Global Dairy Trade falls again (Kiwi farmers face worst spring in 25 years)
Dairy product prices fell again at the most recent Fonterra Global Dairy Trade (GDT) auction.
The event represents the ninth negative auction for prices in a row and the GDT index is now 50% lower than the highs seen in February 2014.
Average prices paid at the auction fell over 10% on the last event held two weeks previously which itself was down over 5.9%.
Significantly additional volumes of milk powder had been submitted for sale. And on the back of this development alone, it was unlikely that prices would be increasing.
- AMF index down 10.6%, average price US$2,621/MT
- Butter index down 9.5%, average price US$2,460/MT
- BMP index down 4.4%, average price US$1,794/MT
- Ched index down 13.9%, average price US$2,613/MT
- LAC index up 1.9%, average price US$549/MT
- RenCas index down 8.0%, average price US$5,430/MT
- SMP index down 10.1%, average price US$1,702/MT
- WMP index down 13.1%, average price US$1,848/MT
Farmers warned for the worst cashflow situation in 25 years
Meanwhile, New Zealand dairy farmers have been warned that they could experience the tightest cashflows in 25 years over the coming months.
Speaking to the Timaru Herald the Chief Executive of Dairy Holdings Ltd, a New Zealand company that comprises over 50 farms and milking over 44,000 cows, Colin Glass, said things will get worse for the industry before they get better.
He cautioned dairy farmers to reduce costs and prepare for an even tougher few months ahead.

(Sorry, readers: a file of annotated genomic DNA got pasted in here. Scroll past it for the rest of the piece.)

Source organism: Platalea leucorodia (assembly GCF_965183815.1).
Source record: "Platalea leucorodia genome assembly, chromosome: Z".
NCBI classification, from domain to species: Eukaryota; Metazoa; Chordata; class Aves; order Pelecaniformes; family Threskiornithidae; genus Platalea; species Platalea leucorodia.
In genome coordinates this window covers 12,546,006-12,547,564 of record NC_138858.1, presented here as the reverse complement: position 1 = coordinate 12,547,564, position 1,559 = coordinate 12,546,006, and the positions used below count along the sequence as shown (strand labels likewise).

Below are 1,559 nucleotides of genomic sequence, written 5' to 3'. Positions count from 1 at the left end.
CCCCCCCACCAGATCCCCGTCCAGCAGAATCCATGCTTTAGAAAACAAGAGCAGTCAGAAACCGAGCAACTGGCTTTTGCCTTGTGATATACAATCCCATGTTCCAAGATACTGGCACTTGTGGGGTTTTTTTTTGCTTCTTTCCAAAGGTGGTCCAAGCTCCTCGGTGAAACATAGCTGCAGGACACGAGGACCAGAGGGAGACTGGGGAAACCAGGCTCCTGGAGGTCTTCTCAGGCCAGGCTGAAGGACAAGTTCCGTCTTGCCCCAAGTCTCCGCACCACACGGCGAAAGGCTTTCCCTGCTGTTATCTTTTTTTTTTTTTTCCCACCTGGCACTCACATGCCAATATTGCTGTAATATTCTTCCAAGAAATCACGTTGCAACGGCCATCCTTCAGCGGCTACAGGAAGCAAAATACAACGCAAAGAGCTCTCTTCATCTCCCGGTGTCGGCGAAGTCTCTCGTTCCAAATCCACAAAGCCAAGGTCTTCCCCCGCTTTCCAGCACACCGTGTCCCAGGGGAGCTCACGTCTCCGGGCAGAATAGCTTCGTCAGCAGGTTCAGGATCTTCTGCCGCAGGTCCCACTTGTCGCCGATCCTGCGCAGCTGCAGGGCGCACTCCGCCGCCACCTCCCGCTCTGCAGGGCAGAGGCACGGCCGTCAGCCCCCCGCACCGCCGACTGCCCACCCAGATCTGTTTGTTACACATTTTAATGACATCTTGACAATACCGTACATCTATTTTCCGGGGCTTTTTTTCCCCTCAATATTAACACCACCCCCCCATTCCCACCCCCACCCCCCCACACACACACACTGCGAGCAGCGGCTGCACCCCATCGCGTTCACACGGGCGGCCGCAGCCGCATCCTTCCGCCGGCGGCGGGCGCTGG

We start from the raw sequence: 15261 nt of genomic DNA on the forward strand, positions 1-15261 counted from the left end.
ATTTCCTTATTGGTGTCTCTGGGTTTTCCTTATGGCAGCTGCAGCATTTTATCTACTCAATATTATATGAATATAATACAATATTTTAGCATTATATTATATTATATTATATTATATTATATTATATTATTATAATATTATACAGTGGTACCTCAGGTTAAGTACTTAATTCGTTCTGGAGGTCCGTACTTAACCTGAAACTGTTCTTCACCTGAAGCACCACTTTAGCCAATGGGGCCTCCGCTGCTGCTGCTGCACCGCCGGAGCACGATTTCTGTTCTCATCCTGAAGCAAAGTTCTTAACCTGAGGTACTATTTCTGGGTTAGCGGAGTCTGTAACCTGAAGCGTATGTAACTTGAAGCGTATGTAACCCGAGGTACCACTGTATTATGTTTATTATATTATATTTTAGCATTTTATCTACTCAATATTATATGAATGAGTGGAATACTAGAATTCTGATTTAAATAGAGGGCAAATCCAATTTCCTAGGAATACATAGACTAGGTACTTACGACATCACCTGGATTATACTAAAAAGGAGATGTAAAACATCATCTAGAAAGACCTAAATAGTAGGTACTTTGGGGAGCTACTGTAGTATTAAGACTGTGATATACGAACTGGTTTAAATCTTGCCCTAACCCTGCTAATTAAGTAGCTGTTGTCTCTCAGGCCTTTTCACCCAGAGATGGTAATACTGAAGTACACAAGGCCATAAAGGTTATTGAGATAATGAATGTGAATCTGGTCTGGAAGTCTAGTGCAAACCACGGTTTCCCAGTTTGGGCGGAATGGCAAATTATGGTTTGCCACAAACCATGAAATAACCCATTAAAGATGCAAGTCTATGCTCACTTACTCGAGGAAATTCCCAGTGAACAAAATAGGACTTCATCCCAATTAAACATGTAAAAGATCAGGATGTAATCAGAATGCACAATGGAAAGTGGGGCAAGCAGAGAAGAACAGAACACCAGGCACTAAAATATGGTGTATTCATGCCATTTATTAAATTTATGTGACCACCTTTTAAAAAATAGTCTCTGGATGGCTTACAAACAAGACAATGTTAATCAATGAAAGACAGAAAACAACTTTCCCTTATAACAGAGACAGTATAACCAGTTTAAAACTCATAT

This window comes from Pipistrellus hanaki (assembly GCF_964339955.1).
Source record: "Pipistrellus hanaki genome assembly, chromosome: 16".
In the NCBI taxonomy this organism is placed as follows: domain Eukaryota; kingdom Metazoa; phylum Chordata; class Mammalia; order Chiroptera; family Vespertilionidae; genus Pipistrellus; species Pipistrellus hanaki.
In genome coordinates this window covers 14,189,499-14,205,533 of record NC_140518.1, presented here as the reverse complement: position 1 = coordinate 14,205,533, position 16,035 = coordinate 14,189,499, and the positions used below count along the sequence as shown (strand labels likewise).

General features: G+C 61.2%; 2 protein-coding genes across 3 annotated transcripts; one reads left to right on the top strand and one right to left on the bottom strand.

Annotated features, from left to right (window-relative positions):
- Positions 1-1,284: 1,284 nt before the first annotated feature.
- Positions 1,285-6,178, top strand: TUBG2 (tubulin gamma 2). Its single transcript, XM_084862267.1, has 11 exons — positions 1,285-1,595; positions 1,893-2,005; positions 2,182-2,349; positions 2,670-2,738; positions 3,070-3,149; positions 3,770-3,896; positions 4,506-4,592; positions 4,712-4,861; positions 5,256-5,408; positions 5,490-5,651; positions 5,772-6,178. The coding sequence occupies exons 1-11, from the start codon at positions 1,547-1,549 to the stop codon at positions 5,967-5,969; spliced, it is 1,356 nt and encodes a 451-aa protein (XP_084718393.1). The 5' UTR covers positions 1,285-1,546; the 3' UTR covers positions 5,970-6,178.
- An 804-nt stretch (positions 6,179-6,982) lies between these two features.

“There will be no cash coming in for any dairy farmer between now and October,” he said.
“It is the tightest in terms of cashflow the industry has seen since the early 90s.
Glass told Irish farmers at the Positive Farmers conference earlier this year that the three key performance indicators for dairy farmers are somatic cell; weekly pasture walks; and body condition score.
Somatic cell count, he said, is the key thing for Dairy Holdings, and across 56 farms its average was 133,000, with lots of farms with figures below 50,000.
Weekly pasture walks and cody condition scoring, he also said were hugely important for dairy farmers.
Weekly pasture walks, he said, are important not just for understanding a farm’s individual feed situation, but also as a means of ensuring that dairy farmers or the manager/sharemilker is completing weekly walks across the entire farm and understanding matters requiring attention, such as maintenance and pasture run out.
Somatic cell counts, he said, monitored throughout the year are a very good insight into whether good quality milk is continuing to be sent from the farm.
Dairy Holdings, he said, considers monitoring and review as hugely important. “If you don’t measure it you can’t manage it.
“Monitoring and review has been key for us.”
He also said that open and frank discussions at an early stage are very important in addressing lower levels of performance.
“The business culture must be right. The farm system must be right. It achieves consistent and repeatable profitability.
“Optimising pasture harvested is key, but repeating performance year-to-year across a number of properties at scale requires repeatable systems to be in place.”